Working nonstop to bring back the prize
A young Southland farmer is looking to break a drought in the region.
It has been almost a decade since a southern farmer has been crowned the nation's young farmer of the year.
Glenham farmer Dean Rabbidge is working hard to put Southland farming back on the map at this year's ANZ Young Farmer Contest in Christchurch in July.
"The heat is on," the 28-year-old acknowledges as he sips on a cup of coffee and flips through the well worn pages of the Lincoln University's Farm Technical Manual.
It's the same copy Rabbidge swatted over when he was studying for his BCom in Agriculture at the university 7 years ago.
"There is a pretty strong heritage from Southland in the event," he says.
Southern farmers dominated the young farmers contest during the last decade, when the contest was won by Southern young farmers for three consecutive years - Robert Kempthorne in 2003, Simon Hopcroft (2004) and David Holdaway (2005).
Rabbidge made the national finals last year and finished fifth.
The disappointment of that result has fuelled the young dairy farmer to have another crack at bringing the trophy back to Southland.
He will have to out farm and out think six other regional winners in hands-on tests, commercial, business and management tests, a human resource challenge, a 40-minute presentation and a panel interview.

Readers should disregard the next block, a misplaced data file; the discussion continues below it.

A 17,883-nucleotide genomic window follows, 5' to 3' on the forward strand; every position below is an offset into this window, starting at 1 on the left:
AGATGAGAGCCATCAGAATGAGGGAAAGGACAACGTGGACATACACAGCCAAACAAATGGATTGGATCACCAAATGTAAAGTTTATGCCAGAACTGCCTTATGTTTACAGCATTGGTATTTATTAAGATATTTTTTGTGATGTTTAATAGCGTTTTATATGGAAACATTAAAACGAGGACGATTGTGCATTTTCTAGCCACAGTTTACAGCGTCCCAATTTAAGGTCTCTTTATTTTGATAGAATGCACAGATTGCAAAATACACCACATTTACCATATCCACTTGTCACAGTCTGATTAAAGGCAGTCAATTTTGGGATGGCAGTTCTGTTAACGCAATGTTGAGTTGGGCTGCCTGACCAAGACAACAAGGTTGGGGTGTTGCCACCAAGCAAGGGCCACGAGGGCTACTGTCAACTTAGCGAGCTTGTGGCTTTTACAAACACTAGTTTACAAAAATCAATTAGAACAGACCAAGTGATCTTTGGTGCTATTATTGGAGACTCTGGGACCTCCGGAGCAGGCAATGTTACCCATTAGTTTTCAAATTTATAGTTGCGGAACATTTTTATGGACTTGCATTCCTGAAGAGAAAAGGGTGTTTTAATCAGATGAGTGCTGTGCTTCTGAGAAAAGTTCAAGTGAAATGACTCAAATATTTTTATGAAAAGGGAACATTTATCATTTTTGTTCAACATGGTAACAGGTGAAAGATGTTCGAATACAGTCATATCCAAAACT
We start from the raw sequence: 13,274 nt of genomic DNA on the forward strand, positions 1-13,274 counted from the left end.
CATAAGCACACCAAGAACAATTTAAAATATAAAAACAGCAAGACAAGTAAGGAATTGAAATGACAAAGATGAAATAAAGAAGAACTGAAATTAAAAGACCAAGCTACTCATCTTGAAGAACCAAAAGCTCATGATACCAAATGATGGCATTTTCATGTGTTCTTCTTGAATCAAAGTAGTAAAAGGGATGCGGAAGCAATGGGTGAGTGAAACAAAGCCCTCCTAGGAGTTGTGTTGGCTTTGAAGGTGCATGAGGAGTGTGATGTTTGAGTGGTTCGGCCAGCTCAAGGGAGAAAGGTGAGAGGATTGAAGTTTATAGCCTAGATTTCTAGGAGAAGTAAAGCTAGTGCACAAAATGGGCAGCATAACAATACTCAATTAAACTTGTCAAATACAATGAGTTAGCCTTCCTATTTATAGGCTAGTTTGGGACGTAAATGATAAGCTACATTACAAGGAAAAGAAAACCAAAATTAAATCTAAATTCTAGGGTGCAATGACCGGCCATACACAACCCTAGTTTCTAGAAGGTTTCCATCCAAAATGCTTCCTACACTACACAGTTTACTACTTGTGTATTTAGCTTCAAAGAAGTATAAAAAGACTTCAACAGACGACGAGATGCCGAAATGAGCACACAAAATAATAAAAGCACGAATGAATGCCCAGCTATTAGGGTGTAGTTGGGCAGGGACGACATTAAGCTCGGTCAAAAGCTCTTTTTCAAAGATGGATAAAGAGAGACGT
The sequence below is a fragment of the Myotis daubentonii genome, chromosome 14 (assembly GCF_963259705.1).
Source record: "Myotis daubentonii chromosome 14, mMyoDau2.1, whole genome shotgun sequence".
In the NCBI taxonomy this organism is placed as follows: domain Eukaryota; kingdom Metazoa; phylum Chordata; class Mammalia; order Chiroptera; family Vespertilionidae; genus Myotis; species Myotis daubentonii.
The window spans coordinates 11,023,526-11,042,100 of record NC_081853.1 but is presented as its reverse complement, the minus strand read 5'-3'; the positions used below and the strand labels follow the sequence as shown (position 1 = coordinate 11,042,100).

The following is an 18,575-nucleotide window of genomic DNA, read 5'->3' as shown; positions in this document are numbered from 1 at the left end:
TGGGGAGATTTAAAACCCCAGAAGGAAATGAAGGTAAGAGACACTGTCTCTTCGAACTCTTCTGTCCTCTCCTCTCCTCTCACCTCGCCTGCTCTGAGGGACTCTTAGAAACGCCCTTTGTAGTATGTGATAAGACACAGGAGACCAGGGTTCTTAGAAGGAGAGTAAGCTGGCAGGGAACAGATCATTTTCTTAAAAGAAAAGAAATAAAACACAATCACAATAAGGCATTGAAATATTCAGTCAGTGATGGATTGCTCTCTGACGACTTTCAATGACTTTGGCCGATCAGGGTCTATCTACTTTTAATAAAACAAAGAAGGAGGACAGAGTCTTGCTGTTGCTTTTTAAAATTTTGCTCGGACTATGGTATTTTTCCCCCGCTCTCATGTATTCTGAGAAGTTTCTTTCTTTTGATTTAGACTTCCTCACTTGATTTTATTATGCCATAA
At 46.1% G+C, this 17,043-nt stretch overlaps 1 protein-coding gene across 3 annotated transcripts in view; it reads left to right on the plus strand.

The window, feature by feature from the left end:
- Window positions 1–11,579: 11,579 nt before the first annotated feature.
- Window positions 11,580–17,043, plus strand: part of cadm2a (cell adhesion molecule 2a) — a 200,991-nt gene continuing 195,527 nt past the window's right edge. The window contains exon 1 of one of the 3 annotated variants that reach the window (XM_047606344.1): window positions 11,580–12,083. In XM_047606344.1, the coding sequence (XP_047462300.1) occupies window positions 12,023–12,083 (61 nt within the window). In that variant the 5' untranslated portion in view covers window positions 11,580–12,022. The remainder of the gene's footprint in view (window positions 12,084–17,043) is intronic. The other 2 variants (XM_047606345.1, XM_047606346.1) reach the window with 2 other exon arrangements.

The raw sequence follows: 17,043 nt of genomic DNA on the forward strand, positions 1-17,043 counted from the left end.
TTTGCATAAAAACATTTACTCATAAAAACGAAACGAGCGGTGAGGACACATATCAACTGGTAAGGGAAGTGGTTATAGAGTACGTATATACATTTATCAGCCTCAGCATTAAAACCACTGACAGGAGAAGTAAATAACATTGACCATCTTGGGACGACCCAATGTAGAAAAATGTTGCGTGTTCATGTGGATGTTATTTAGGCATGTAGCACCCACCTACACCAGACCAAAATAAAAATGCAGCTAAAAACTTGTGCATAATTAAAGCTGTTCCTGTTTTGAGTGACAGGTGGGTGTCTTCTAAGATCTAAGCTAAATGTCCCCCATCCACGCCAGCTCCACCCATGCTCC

It is a busy time for Rabbidge.
On top of milking the cows and preparing for the young farmers contest, he and his wife Sarah are expecting their first baby in mid-June.
The cows are waiting at the shed at 5am. The gumboots then come off and are left at the front door for four or five hours while he hits the books and then it's appointments and meetings in the afternoon. At night there may be a bit more study.
"I feel guilty at the moment if I've got some free time and am not studying," Rabbidge says.
His wife was not a farmer - they met at Gallipoli when they were on the same Anzac tour - but since entering the young farmer contests, her farming knowledge was improving as well, Rabbidge smiles.
"I have a folder with 1600 farming questions which Sarah tests me on."
In the weeks leading up to the contest Sarah, who will have other things on her mind, will get help building up her husband's farming knowledge.
"The Wyndham Young Farmers Club will be dropping in for a quiz night and a couple of beers one night a week," Rabbidge says.
The focus was on the theory side of the contest because the number of physical challenges the judges could throw at the finalists made it impossible to nail down which ones to practice for, he explains.
A lifetime on the farm and some common sense should help with the hands-on stuff, he says.
Winning the "ultimate rural challenge" means a lot to Rabbidge. He wants to prove to himself he can claim the crown; he wants to win it for his family and his mates and for the region.
"While being in the grand finals allows you to make a lot of industry contacts and is good for your career, when you get this far you want to win it," he says.
The cows are drying up, so he can spend more time inside studying.
But in five weeks Rabbidge will be getting up even earlier with the arrival of his first baby.
"I am getting nervous. I don't know if it's because of the baby or because of the contest," he admits.
"I think it's the contest."
- The Southland Times
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